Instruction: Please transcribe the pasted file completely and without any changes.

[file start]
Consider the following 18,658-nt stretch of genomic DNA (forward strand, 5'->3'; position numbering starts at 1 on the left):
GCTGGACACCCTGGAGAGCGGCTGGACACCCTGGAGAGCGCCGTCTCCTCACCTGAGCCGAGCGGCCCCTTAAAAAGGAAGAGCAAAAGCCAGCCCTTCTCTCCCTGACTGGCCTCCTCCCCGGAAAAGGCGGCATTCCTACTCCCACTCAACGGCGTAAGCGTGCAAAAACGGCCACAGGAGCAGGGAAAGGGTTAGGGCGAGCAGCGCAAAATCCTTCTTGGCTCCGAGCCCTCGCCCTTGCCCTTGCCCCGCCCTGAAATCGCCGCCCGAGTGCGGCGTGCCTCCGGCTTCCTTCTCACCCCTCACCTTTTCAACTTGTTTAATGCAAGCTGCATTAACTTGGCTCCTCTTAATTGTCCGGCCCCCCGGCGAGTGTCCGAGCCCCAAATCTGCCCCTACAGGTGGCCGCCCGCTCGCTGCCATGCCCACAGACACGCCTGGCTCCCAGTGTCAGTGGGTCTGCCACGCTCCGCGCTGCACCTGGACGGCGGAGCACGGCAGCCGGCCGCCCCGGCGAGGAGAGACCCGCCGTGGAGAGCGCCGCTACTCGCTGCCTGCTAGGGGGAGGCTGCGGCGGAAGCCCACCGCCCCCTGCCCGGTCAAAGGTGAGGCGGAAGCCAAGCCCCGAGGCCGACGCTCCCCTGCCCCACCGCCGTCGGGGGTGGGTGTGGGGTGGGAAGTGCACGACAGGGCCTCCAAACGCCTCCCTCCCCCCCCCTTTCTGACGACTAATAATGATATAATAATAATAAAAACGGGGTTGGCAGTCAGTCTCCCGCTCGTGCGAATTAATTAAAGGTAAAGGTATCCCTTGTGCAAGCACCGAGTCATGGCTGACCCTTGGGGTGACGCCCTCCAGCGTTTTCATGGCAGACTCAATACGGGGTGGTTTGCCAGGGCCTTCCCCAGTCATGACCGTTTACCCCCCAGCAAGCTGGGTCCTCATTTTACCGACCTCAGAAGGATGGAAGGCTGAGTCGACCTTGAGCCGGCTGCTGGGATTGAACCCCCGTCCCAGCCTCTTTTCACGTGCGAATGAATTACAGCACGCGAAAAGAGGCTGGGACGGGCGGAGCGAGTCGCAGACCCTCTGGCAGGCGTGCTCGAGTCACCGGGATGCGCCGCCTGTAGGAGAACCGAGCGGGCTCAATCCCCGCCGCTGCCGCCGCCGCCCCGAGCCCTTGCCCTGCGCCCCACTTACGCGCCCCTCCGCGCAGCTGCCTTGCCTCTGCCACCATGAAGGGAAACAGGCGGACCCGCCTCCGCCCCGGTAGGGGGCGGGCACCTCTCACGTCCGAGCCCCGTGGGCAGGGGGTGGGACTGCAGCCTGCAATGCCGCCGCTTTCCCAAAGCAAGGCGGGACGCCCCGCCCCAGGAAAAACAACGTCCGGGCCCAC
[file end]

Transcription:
Consider the following 18,658-nt stretch of genomic DNA (forward strand, 5'->3'; position numbering starts at 1 on the left):
GCTGGACACCCTGGAGAGCGGCTGGACACCCTGGAGAGCGCCGTCTCCTCACCTGAGCCGAGCGGCCCCTTAAAAAGGAAGAGCAAAAGCCAGCCCTTCTCTCCCTGACTGGCCTCCTCCCCGGAAAAGGCGGCATTCCTACTCCCACTCAACGGCGTAAGCGTGCAAAAACGGCCACAGGAGCAGGGAAAGGGTTAGGGCGAGCAGCGCAAAATCCTTCTTGGCTCCGAGCCCTCGCCCTTGCCCTTGCCCCGCCCTGAAATCGCCGCCCGAGTGCGGCGTGCCTCCGGCTTCCTTCTCACCCCTCACCTTTTCAACTTGTTTAATGCAAGCTGCATTAACTTGGCTCCTCTTAATTGTCCGGCCCCCCGGCGAGTGTCCGAGCCCCAAATCTGCCCCTACAGGTGGCCGCCCGCTCGCTGCCATGCCCACAGACACGCCTGGCTCCCAGTGTCAGTGGGTCTGCCACGCTCCGCGCTGCACCTGGACGGCGGAGCACGGCAGCCGGCCGCCCCGGCGAGGAGAGACCCGCCGTGGAGAGCGCCGCTACTCGCTGCCTGCTAGGGGGAGGCTGCGGCGGAAGCCCACCGCCCCCTGCCCGGTCAAAGGTGAGGCGGAAGCCAAGCCCCGAGGCCGACGCTCCCCTGCCCCACCGCCGTCGGGGGTGGGTGTGGGGTGGGAAGTGCACGACAGGGCCTCCAAACGCCTCCCTCCCCCCCCCTTTCTGACGACTAATAATGATATAATAATAATAAAAACGGGGTTGGCAGTCAGTCTCCCGCTCGTGCGAATTAATTAAAGGTAAAGGTATCCCTTGTGCAAGCACCGAGTCATGGCTGACCCTTGGGGTGACGCCCTCCAGCGTTTTCATGGCAGACTCAATACGGGGTGGTTTGCCAGGGCCTTCCCCAGTCATGACCGTTTACCCCCCAGCAAGCTGGGTCCTCATTTTACCGACCTCAGAAGGATGGAAGGCTGAGTCGACCTTGAGCCGGCTGCTGGGATTGAACCCCCGTCCCAGCCTCTTTTCACGTGCGAATGAATTACAGCACGCGAAAAGAGGCTGGGACGGGCGGAGCGAGTCGCAGACCCTCTGGCAGGCGTGCTCGAGTCACCGGGATGCGCCGCCTGTAGGAGAACCGAGCGGGCTCAATCCCCGCCGCTGCCGCCGCCGCCCCGAGCCCTTGCCCTGCGCCCCACTTACGCGCCCCTCCGCGCAGCTGCCTTGCCTCTGCCACCATGAAGGGAAACAGGCGGACCCGCCTCCGCCCCGGTAGGGGGCGGGCACCTCTCACGTCCGAGCCCCGTGGGCAGGGGGTGGGACTGCAGCCTGCAATGCCGCCGCTTTCCCAAAGCAAGGCGGGACGCCCCGCCCCAGGAAAAACAACGTCCGGGCCCAC